The governor of Minnesota has sent in the National Guard in the biggest domestic deployment in the state military reserve’s history in an attempt to contain protests and riots following the death of George Floyd in Minneapolis.
Tim Walz, the state’s governor, said that more than 1,000 reserves were being deployed, in addition to the 700 that were on duty as of Friday night, when protests spread from Minneapolis to many other major US cities, including Atlanta, New York and Washington.
The Associated Press reported on Saturday that the Pentagon had taken the rare step of putting active-duty members of the US Army on standby for possible deployment to Minnesota. The Pentagon did not immediately respond to a request for comment.
US president Donald Trump has repeatedly lashed out at protesters, including those who surrounded the White House on Friday night.
Mr Trump, who has attracted widespread criticism for his handling of the Floyd case, said on Twitter that the “so-called ‘protesters’ at the White House had little to do with the memory of George Floyd”.
“They were just their [sic] to cause trouble. The Secret Service handled them easily,” the US president said, describing the federal law enforcement agents as “totally professional, but very cool”.
“I was inside, watched every move, and couldn’t have felt more safe,” Mr Trump said on Saturday. “They let the ‘protesters’ scream and rant as much as they wanted, but whenever someone got too frisky or out of line, they would quickly come down on them, hard, didn’t know what hit them.”
It was not the first time the US president has criticised protesters. On Friday morning, Mr Trump provoked anger when he suggested the military could fire on protesters, tweeting: “When the looting starts, the shooting starts.”
The post was hidden by Twitter, which said it violated the platform’s rules on glorifying violence.
Floyd, a 46-year-old black man, died on Monday after Minneapolis police received a 911 call about the attempted use of a forged banknote. He was arrested by four police officers and held handcuffed, face down on the street, until he became unresponsive and was moved on to a stretcher.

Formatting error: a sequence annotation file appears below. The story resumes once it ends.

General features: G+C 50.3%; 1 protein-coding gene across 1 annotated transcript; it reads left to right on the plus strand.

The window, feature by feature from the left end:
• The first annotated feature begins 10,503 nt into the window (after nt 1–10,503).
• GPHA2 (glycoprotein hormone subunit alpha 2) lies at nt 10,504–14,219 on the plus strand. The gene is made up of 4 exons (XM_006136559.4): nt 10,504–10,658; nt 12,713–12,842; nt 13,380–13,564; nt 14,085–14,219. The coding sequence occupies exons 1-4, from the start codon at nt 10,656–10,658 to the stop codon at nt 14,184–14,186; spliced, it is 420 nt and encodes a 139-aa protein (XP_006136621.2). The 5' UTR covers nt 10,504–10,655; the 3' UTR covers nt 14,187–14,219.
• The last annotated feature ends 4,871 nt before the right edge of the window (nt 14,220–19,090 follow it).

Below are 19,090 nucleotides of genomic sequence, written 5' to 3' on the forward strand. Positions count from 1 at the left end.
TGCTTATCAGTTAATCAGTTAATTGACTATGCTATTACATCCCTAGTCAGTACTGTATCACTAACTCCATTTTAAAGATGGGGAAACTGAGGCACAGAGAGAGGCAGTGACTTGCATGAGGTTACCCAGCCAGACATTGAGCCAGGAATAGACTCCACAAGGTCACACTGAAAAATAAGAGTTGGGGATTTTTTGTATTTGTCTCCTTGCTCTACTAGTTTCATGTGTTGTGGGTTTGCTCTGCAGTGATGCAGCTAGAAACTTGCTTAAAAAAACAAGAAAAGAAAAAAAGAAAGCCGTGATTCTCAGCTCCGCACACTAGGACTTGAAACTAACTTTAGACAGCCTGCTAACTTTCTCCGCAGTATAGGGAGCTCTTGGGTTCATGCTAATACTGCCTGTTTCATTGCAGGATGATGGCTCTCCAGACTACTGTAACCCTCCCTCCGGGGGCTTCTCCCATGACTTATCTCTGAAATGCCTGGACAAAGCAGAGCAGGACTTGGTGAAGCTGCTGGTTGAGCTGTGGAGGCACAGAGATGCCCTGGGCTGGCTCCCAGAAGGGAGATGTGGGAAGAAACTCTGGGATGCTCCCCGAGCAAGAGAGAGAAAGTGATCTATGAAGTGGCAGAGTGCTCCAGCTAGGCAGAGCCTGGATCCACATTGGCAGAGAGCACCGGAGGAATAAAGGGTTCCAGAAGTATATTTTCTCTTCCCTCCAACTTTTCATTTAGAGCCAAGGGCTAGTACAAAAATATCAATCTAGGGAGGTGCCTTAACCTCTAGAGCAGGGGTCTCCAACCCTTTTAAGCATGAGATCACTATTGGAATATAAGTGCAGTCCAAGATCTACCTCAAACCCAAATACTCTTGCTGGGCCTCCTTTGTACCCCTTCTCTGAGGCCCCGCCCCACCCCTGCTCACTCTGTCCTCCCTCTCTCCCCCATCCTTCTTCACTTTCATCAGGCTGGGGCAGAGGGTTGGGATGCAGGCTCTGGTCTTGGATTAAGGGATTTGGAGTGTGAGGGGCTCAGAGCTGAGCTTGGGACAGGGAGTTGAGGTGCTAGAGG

The officers were fired by the Minneapolis police department this week, and one, Derek Chauvin, was taken into custody on Friday and charged with third-degree murder and manslaughter by state prosecutors.
Mr Chauvin’s lawyer did not respond to a request for comment on Friday.
Floyd’s death, which reminded many Americans of similar high-profile cases involving black men and women dying at the hands of white police officers, has prompted rare public interventions from corporate America.
Mark Mason, Citigroup chief financial officer, said on Friday: “Even though I’m the CFO of a global bank, the killings of George Floyd in Minnesota, Ahmaud Arbery in Georgia and Breonna Taylor in Kentucky are reminders of the dangers black Americans like me face in living our daily lives.
“Racism continues to be at the root of so much pain and ugliness in our society — from the streets of Minneapolis to the disparities inflicted by Covid-19,” Mr Mason added. “As long as that’s true, America’s twin ideals of freedom and equality will remain out of reach.
More than two dozen business leaders in Minnesota, including Best Buy chief executive Corie Barry and Land O’Lakes chief executive Beth Ford, cosigned a letter saying: “It is hard to watch the video of the event as it is clearly evident Mr Floyd was not treated with the dignity and respect he was due as a human being.”
The bosses said they were “committed to taking steps to eliminate the repeat of events like this in our society and committed to investing in substantive change in our organizations and the communities we serve to address racial inequities and social justice”.
Additional reporting by Kadhim Shubber in Washington